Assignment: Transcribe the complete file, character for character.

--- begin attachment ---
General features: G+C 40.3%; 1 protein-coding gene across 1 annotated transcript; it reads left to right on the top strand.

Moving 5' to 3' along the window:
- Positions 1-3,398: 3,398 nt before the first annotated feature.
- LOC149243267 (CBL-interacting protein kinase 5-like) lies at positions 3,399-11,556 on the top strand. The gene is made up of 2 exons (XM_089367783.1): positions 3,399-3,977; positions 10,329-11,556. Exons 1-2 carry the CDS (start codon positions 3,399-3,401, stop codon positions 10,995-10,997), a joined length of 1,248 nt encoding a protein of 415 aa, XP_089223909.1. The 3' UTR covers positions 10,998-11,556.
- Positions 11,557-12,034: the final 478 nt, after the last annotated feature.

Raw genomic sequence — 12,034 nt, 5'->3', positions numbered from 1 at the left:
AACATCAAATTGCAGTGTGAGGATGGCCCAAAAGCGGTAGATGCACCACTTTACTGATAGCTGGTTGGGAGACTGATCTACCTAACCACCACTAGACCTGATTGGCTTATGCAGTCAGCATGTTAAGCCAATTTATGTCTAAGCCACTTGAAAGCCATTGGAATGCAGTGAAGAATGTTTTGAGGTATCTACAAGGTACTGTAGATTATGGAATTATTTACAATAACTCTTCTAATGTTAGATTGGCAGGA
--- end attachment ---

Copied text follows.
General features: G+C 40.3%; 1 protein-coding gene across 1 annotated transcript; it reads left to right on the top strand.

Moving 5' to 3' along the window:
- Positions 1-3,398: 3,398 nt before the first annotated feature.
- LOC149243267 (CBL-interacting protein kinase 5-like) lies at positions 3,399-11,556 on the top strand. The gene is made up of 2 exons (XM_089367783.1): positions 3,399-3,977; positions 10,329-11,556. Exons 1-2 carry the CDS (start codon positions 3,399-3,401, stop codon positions 10,995-10,997), a joined length of 1,248 nt encoding a protein of 415 aa, XP_089223909.1. The 3' UTR covers positions 10,998-11,556.
- Positions 11,557-12,034: the final 478 nt, after the last annotated feature.

Raw genomic sequence — 12,034 nt, 5'->3', positions numbered from 1 at the left:
AACATCAAATTGCAGTGTGAGGATGGCCCAAAAGCGGTAGATGCACCACTTTACTGATAGCTGGTTGGGAGACTGATCTACCTAACCACCACTAGACCTGATTGGCTTATGCAGTCAGCATGTTAAGCCAATTTATGTCTAAGCCACTTGAAAGCCATTGGAATGCAGTGAAGAATGTTTTGAGGTATCTACAAGGTACTGTAGATTATGGAATTATTTACAATAACTCTTCTAATGTTAGATTGGCAGGA